FRENCH POSSESSIVE PRONOUNS

FRENCH POSSESSIVE PRONOUNS

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Added by December 6, 2017

Les Pronoms Possessifs

Learn French Possessive Pronouns 


Links mentioned in the video: 

Lesson on French definite articles: https://youtu.be/IZ1Cr9Gc9Ns
Lesson on French possessive adjectives: https://youtu.be/3QBQ6W46jYA
Translating exercises at the bottom of this page.


TRANSCRIPT OF THE FRENCH POSSESSIVE PRONOUNS VIDEO

Let me start this lesson by reminding you what a pronoun is : it’s a little word that replaces the noun and thus allows us to avoid the repetition of a word.

Next, let me remind you what an adjective is : it is a word that modifies a noun. It is always used with the noun it modifies.

Do you already know FRENCH POSSESSIVE ADJECTIVES ? If not, check out the lesson now and come back to this page after. Just to refresh your memory, here are a few examples of possessive adjectives : MON, SA, LEUR etc.

List of French Possessive Pronouns

Just like possessive adjectives, POSSESSIVE PRONOUNS agree in gender and number with the nouns they replace. And just like possessive adjectives, they vary depending on the number and gender of the possessor.

Basically, to use possessive pronouns properly, you first need to clarify who « owns » the thing you are talking about, and what is the gender and number of that thing.

Here’s a little table to sum it all up and I’ll illustrate it with examples right after.

SINGULAR                                       PLURAL

                                  Masculine               Feminine                   Masculine             Feminine

Mine LE MIEN LA MIENNE LES MIENS LES MIENNES
Yours LE TIEN LA TIENNE LES TIENS LES TIENNES
His/Hers/Its LE SIEN LA SIENNE LES SIENS LES SIENNES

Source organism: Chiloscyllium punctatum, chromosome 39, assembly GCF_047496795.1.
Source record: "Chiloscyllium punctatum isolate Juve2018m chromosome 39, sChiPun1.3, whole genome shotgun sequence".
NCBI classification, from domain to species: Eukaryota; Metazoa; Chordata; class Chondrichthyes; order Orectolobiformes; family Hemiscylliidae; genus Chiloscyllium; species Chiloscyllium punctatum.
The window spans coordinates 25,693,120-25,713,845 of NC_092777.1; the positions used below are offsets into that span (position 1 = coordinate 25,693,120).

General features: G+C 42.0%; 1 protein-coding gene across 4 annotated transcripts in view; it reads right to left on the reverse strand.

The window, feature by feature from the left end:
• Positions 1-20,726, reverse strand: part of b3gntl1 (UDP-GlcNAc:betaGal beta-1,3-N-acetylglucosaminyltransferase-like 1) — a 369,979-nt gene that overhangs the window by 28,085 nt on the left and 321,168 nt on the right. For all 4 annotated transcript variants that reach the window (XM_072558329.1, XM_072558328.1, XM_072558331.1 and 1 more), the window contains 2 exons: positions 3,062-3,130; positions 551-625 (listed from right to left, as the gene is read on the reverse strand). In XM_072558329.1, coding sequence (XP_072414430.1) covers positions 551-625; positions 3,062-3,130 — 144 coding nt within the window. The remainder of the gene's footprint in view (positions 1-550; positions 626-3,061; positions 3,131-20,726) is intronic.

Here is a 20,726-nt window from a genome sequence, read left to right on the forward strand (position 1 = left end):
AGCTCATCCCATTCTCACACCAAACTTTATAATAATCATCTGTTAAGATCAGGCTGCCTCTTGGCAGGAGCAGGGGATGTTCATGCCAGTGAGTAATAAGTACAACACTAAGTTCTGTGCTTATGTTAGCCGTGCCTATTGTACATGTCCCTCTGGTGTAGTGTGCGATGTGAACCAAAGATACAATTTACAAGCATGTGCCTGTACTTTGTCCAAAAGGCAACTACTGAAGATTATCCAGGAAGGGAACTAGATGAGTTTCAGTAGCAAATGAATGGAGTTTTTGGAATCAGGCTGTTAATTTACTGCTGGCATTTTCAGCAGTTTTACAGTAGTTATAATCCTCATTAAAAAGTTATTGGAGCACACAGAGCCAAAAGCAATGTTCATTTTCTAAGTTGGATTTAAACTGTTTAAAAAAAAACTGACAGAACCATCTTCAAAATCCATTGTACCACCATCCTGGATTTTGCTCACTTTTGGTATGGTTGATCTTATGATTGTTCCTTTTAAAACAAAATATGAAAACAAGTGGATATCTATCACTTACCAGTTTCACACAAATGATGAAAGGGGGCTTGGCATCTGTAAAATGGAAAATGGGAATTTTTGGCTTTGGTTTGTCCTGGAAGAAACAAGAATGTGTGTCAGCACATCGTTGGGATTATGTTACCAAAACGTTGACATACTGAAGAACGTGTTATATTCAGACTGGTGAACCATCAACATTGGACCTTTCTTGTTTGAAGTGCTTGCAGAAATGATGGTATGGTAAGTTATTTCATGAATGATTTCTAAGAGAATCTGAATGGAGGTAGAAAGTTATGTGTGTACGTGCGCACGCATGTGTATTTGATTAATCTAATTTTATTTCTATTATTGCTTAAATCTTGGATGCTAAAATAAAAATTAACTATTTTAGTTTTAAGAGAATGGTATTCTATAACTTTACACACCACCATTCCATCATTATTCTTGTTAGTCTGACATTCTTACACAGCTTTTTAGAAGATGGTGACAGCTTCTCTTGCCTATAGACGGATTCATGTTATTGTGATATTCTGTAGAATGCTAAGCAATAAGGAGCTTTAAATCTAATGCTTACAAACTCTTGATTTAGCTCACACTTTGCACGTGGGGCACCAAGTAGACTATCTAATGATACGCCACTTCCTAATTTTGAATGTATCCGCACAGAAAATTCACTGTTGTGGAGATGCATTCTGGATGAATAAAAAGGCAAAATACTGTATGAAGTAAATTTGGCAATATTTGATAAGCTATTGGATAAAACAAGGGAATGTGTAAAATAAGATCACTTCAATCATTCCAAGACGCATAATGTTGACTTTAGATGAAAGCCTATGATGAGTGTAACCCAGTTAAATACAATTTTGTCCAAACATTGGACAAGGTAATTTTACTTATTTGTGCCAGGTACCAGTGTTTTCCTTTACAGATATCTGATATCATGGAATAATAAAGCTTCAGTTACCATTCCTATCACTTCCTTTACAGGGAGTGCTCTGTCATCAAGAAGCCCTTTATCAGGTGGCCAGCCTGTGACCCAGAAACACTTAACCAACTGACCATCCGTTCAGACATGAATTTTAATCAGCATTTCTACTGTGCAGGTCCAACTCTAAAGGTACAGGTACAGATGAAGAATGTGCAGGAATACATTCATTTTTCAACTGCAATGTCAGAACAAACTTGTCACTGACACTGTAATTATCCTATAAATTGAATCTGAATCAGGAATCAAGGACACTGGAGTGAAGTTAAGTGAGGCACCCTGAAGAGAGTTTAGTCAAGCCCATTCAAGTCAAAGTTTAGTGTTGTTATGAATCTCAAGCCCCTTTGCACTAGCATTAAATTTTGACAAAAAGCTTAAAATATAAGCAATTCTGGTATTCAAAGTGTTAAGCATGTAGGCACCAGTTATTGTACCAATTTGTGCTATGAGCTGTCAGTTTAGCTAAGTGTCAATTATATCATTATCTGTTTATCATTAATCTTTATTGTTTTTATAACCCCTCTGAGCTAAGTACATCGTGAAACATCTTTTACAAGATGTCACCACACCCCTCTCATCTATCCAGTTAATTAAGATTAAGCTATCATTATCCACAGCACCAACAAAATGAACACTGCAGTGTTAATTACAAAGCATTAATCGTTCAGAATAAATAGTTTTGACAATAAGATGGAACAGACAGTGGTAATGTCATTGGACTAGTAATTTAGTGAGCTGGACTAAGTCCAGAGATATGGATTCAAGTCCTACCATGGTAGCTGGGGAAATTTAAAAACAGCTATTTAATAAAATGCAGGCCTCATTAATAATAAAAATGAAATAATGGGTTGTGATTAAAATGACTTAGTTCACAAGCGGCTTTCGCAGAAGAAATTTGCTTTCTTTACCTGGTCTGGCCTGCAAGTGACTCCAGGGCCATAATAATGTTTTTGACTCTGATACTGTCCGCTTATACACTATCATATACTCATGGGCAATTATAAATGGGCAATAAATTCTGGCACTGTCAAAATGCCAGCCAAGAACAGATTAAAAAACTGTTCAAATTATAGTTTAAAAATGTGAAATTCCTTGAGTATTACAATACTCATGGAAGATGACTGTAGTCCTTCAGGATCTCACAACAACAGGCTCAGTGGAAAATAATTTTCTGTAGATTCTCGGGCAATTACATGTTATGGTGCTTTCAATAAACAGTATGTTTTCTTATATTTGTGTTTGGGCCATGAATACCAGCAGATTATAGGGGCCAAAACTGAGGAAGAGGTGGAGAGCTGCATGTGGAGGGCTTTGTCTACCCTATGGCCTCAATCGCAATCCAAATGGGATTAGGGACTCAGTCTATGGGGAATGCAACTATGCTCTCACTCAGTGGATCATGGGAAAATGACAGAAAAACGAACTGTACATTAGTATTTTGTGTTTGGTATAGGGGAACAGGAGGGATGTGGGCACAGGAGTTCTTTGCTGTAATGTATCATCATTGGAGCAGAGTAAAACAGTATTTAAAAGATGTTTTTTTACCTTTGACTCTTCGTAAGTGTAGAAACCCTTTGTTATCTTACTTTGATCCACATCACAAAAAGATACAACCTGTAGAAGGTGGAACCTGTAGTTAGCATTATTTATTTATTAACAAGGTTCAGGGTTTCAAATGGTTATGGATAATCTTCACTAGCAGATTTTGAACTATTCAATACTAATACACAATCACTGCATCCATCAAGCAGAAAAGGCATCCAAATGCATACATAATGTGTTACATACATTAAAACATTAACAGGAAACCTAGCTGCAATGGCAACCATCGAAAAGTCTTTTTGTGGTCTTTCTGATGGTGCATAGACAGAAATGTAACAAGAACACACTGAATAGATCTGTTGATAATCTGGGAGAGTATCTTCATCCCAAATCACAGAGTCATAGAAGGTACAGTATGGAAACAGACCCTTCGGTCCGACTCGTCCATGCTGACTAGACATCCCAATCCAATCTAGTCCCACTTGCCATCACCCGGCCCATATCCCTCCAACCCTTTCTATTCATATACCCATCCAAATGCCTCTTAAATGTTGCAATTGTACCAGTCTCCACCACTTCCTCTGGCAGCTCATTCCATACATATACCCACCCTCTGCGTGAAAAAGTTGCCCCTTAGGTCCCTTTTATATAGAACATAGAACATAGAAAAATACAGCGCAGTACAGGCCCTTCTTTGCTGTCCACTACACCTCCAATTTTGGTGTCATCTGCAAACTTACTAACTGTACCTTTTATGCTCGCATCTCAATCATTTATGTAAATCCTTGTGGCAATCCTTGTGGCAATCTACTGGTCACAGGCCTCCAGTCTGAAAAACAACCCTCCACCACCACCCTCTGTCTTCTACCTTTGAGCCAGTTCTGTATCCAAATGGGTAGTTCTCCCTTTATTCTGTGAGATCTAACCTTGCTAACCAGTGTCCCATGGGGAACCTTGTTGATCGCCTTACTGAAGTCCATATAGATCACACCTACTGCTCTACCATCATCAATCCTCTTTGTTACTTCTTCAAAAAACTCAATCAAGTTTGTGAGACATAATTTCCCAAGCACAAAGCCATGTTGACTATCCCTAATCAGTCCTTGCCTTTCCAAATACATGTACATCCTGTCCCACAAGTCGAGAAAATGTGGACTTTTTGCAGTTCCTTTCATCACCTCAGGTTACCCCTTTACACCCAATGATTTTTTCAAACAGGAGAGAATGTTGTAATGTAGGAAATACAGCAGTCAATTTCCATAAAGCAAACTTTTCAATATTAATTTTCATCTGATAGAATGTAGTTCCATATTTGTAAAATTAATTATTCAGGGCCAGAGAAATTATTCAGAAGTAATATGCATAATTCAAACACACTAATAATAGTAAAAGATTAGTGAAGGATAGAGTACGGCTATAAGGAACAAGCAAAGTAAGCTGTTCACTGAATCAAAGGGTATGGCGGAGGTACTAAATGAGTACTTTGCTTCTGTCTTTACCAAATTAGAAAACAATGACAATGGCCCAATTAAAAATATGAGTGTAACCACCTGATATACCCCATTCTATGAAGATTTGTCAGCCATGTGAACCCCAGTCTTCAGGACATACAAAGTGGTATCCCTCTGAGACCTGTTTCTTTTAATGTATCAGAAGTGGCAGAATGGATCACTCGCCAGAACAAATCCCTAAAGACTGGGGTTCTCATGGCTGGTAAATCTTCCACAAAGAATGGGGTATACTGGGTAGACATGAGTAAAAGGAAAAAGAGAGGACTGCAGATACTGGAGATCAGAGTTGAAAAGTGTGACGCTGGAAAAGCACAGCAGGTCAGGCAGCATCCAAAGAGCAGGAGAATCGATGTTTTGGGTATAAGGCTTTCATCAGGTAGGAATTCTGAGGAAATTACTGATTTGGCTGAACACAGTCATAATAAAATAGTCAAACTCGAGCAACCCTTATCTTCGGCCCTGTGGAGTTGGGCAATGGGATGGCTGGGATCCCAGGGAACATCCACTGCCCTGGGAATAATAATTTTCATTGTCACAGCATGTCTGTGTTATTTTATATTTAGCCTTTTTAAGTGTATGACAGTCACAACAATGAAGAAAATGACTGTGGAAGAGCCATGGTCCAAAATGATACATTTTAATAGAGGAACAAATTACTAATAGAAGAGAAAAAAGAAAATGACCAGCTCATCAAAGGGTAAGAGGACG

Ours LE NÔTRE LA NÔTRE LES NÔTRES LES NÔTRES
Yours LE VÔTRE LA VÔTRE LES VÔTRES LES VÔTRES
Theirs LE LEUR LA LEUR LES LEURS LES LEURS

Note that LE SIEN, LA SIENNE, LES SIENS, LES SIENNES can either be translated by English pronouns « his, hers, its ».

Examples of French Possessive Pronouns 

Let me give you examples of the use of those various pronouns.

French book possessive pronouns

Source: Pixabay

SON LIVRE DE FRANÇAIS EST VRAIMENT BIEN. LE MIEN N’EST PAS TERRIBLE.

Her French book is really good. Mine is not great.

LE MIEN allows us to avoid the repetition of the word LIVRE. Instead of saying MON LIVRE N’EST PAS TERRIBLE, we say LE MIEN N’EST PAS TERRIBLE.

LIVRE is singular masculine. And « I » is the possessor. It’s mine.

Got it ? Try to avoid the repetition in the following sentence.

J’ADORE SES SITES WEB. IL SONT MIEUX QUE MES SITES WEB.

I love her website. It’s better than my websites.

We’ll have : J’ADORE SES SITES WEB. ILS SONT MIEUX QUE LES MIENS.

Another one now… Make sure you check out the translation before you pick your possessive pronoun.

LEUR NIVEAU DE FRANÇAIS EST EXCELLENT MAIS SON NIVEAU DE FRANÇAIS EST MOYEN.

Their French level is excellent but her French level is average.

We’ll have : LEUR NIVEAU DE FRANÇAIS EST EXCELLENT MAIS LE SIEN EST MOYEN.

Their French level is excellent but hers is average.

Moving on !

French Teacher Possessive Pronouns

Source: Pixabay

The fact that French possessive pronouns include a definite article (LE, LA, L’, LES) means that it will sometimes be contracted, in particular when associated with À or DE. Let me show you:

J’AI PARLÉ À MON PROF ET ELLE A PARLÉ AU SIEN.

I’ve talked to my teacher and she’s talked to hers.

Since À + LE does not exist in French, we apply the rule that consists in contracting the two into AU.

In the same way, remember to contract DE + LE/LA/LES as shown below :

LA PLUPART DE MES AMIS SONT AMÉRICAINS.

Most of my friends are American.

LA PLUPART DES MIENS SONT AMÉRICAINS.

Most of mine are American.

I think that’s it for now. I’ll leave you with a little translating practice to make sure you get this all down. Careful, you’ll need to use both possessive adjectives and pronouns here.

 

Practise the use of French Possessive Pronouns

Translating Exercise

  1. Theirs (feminine, plural)
  2. Yours (masculine, plural or formal)
  3. Yours (feminine, singular)
  4. Her country is in America and mine is in Europe.
  5. I’ve talked to her parents and she’s talked to mine.
  6. Her teacher’s name is Mr Lilac and the name of mine is Mr Lindon.

 

Answers : 1. Les leurs 2. Les vôtres 3. La tienne 4. Son pays est en Amérique et le mien est en Europe. 5. J’ai parlé à ses parents et elle a parlé aux miens. 6. Le nom de mon prof est M. Lilac et le nom du mien est M. Lindon. (note that in this last sentence, you’ve got a possessive structure with « DE » + a possessive pronoun with the contraction of DE + LE = DU)

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